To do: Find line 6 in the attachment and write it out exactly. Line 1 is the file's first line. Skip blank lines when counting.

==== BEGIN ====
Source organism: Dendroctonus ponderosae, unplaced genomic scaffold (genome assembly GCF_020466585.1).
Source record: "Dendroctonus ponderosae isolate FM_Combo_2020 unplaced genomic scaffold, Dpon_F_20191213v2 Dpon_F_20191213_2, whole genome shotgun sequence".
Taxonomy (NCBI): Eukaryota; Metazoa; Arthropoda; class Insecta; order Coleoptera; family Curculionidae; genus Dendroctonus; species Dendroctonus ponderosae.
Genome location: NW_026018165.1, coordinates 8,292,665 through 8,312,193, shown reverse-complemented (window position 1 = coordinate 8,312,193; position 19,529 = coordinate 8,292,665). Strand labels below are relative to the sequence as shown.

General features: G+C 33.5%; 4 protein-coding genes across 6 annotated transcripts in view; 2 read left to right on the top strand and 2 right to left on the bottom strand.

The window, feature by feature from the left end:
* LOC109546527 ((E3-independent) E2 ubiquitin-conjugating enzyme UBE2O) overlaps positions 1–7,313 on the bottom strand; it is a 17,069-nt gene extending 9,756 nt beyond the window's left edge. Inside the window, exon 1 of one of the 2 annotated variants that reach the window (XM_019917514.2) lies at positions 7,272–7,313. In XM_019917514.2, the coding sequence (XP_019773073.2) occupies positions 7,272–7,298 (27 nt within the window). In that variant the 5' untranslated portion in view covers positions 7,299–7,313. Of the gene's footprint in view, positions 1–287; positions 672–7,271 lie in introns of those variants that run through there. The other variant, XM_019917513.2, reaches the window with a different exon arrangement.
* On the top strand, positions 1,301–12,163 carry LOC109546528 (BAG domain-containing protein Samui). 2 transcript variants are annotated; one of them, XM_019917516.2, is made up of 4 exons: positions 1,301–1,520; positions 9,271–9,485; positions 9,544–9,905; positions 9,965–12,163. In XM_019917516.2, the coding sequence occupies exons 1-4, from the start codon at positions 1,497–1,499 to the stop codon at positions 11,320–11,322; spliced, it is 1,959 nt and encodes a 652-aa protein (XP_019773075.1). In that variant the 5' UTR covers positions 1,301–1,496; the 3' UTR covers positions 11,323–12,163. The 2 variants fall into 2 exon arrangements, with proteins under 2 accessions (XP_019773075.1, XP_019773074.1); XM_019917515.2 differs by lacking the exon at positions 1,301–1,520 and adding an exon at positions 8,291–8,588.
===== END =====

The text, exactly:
The window, feature by feature from the left end: